Thursday, July 24, 2014

KUHT History in Pictures

From the University of Houston Digital Library, 346 pictures and videos of the history of Channel 8 over the decades, including people, buildings, equipment, etc.  There are numerous video clips; I saw only 2 pictures of KUHF.  Several entries indicate the archivists have no idea what they're looking at.

Click on the Library Blog link at the bottom of the page for a very brief introduction to the collection.

Friday, June 27, 2014

Jackie McCauley - KLOL PD

I knew Jackie back in the 70s and knew she had been to Rice, but never knew of the historical significance of that as revealed by this post on the Rice History Corner blog.

Besides being PD of KLOL in the 70s (see the KLOL brochure here), then of KSAN-FM, San Francisco, she had an interview program, 'Shootin' the Breeze,' featuring interviews with leading Black music artists, produced and distributed by Westwood. 

Sunday, June 1, 2014

Bill Young - RIP

As posted on Bill Young Productions -

a dominant force on the Houston radio scene for decades as talent, program director, production specialist and voice, passed early Sunday, June 1. 

No obituary posted yet nor arrangements for a service.

I am in shock.

For those who do not know of Bill, I highly recommend his book.

Tuesday, May 13, 2014

A Remembrance of the Early Days of TV in Houston

Long-time Houston columnist (the Post and the Chronicle) Leon Hale published this account of his early experiences with television several years ago. 

It was like this for many of us who saw television in the early days -- you stared at the test pattern a lot.  I first saw a television set in late 1949 or early 1950, when Channel 2 was still KLEE-TV.  At an uncle's house in the Heights we sat and watched; nothing was scheduled for hours but he kept getting up to adjust the set when the test pattern appeared to flicker or move.  My family didn't have a set for at least a year after that.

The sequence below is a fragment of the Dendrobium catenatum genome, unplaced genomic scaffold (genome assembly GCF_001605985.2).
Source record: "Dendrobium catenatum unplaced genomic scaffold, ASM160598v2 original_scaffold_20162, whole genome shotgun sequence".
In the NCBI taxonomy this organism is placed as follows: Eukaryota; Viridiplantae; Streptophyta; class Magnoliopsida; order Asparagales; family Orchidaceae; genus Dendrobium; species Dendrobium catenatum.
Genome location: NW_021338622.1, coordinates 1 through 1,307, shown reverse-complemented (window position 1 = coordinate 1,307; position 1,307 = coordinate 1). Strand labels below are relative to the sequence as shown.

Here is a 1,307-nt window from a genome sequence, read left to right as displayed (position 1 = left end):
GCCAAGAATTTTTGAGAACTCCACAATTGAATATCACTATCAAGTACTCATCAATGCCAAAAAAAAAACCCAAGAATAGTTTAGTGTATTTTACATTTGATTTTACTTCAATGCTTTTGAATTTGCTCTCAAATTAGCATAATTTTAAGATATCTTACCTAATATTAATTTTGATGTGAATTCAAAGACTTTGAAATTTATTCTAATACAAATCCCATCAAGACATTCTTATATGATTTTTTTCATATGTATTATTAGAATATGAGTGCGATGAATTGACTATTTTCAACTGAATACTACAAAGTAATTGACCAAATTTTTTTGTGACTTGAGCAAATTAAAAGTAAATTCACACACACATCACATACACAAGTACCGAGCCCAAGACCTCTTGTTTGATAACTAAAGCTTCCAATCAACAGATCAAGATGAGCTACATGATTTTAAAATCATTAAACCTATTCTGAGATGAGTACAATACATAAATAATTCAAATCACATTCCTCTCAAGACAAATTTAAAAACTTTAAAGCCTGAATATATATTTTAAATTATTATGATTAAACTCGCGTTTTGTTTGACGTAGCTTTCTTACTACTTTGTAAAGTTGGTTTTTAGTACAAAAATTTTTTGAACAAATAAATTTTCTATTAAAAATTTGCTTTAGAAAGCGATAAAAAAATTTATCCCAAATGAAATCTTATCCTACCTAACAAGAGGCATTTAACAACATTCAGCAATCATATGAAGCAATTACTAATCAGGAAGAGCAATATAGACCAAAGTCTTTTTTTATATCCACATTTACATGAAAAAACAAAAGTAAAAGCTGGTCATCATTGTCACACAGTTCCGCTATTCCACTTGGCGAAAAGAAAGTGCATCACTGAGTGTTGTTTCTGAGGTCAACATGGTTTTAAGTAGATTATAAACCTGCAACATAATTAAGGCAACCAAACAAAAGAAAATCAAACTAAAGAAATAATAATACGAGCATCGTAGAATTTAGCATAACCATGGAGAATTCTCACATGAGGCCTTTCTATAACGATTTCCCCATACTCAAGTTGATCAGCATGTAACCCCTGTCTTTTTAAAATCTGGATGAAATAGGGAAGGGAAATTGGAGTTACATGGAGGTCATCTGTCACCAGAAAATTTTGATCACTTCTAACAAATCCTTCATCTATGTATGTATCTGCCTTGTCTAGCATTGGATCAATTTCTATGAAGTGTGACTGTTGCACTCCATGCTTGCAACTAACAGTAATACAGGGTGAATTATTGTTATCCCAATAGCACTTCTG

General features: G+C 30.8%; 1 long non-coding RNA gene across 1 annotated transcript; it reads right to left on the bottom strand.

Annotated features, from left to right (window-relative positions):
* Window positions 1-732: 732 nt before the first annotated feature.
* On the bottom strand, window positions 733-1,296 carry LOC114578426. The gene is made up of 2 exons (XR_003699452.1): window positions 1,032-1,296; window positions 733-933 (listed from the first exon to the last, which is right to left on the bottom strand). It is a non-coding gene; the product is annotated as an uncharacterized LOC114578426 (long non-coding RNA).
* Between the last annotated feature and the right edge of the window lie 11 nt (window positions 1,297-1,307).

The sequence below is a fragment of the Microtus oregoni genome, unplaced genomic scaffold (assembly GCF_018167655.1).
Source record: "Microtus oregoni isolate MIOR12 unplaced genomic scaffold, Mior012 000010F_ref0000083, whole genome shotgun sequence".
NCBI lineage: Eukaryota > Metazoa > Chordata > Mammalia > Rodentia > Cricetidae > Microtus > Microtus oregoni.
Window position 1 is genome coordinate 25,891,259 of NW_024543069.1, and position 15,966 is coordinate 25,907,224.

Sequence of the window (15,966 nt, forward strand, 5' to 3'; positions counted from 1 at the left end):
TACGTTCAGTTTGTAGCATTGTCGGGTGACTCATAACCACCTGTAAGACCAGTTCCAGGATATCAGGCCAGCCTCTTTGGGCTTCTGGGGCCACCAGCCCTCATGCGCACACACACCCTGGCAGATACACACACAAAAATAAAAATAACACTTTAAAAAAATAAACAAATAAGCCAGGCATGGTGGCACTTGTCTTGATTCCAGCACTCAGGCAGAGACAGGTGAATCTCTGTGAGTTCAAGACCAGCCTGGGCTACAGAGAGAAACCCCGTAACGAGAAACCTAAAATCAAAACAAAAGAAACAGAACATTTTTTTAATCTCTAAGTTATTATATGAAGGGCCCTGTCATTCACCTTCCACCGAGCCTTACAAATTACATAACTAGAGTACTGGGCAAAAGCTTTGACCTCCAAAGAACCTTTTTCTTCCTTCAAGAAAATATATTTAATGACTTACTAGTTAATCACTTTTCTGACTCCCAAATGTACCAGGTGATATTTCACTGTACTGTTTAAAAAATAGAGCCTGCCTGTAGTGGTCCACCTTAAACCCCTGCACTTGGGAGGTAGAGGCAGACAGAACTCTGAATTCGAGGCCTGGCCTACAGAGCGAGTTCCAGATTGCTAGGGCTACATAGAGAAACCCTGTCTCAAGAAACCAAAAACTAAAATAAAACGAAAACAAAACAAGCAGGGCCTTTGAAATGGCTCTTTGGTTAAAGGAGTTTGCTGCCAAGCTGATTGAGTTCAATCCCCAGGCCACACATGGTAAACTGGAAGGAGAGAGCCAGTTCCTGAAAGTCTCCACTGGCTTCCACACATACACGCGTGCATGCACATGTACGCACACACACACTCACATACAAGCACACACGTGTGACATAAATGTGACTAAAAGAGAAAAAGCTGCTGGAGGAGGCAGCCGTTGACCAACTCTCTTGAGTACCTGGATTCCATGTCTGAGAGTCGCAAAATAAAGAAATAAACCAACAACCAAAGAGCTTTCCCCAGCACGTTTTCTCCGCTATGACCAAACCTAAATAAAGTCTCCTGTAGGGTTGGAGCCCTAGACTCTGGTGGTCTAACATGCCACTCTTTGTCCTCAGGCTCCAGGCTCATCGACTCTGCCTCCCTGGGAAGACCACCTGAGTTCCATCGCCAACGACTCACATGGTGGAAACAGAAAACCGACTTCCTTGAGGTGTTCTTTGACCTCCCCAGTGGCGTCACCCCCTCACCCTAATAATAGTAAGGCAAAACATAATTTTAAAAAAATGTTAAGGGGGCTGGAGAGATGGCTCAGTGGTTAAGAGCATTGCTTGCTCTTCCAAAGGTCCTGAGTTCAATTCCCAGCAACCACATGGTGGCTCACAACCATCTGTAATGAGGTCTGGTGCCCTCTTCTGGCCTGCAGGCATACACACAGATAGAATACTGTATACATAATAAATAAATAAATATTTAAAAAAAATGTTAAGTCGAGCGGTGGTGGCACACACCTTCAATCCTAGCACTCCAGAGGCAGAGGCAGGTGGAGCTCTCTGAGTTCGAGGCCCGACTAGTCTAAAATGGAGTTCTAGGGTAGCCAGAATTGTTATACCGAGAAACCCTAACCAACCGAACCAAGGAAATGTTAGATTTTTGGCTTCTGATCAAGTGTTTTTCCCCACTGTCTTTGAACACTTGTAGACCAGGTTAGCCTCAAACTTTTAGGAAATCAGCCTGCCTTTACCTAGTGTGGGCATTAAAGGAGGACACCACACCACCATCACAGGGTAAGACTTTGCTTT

Sunday, May 4, 2014

Features from the Rice History Corner

From the Rice archives...

a feature on KTRU with some pictures and lots of comments.  Take a look at that archives link.  How many stations do you know that have an archive of broadcasts like that?

A feature on James L. 'Jimmie' Autry, Rice student and early radio enthusiast, who was mentioned in the Pre-Broadcast era post on this blog, including pictures of his equipment.  The archivist asks for some help in understanding the equipment.  Perhaps readers of this blog can help.

And, television at Rice in 1934!.  Houston had 3 AM radio stations, no FM stations, and the first TV station was 15 years in the future, but they were watching TV at Rice!

Saturday, May 3, 2014

Rewriting History

As I got into researching the history of KFLX, Galveston, I discovered several stories published in the Galveston Daily News in November and December, 1924, purportedly about KFLX that actually were about the brand new station KFUL.  It took the News several weeks to straighten out the call letters.

This new information has necessitated a rewrite of the first part of the KFUL station history, moving the first air date back by several weeks.

Features on Baytown and Galveston Radio

Here are a couple of radio related features from Galveston-born writer Bill Cherry.

The first is about Baytown's DJ of the 1950s, Bill 'Rascal' McKaskill.  This article answers a question posed in a comment here on this blog several years ago about the use of 'Night Train' as a theme, an answer I should have had since I had corresponded with Rascal.

And a story about how George Roy Clough of KLUF invented call-in radio.  There are some problems with the dates in this story - the Moody's station (he's referring to KFUL) was off the air long before 1938 and Clough had also changed calls long before then.  There may be other issues but that's two I noticed.


Monday, April 28, 2014

A Feature on Early Black DJs in Houston

...and the origin of the term rock and roll, from Wired For Sound, an excellent blog (link on the sidebar) with pictures, names and history.

Would I ever love to hear some air checks.

There are scattered pictures and history of Houston radio of years past throughout the blog.  For instance, way down at the bottom of this post is a picture of Dickie Jones and the Skyliners in the KATL studio in 1947.  As the legend notes, the man at the microphone is Johnny Edwards, morning man on KATL.

Wednesday, April 23, 2014

KFUL, Galveston, The Community Station - 1924-1933 - Part 3

For Part 1 of this station history, go here.
For Part 2 of this station history, go here.

The Galveston Daily News began carrying more complete schedules of the programming on KFUL instead of just isolated mentions.  In August a special program was dedicated to the round the world flight of the Graf Zeppelin.  A local concert orchestra led by Felix Stella would play 'appropriate' music and an announcer would give details about each of the countries being traversed by the historic flight.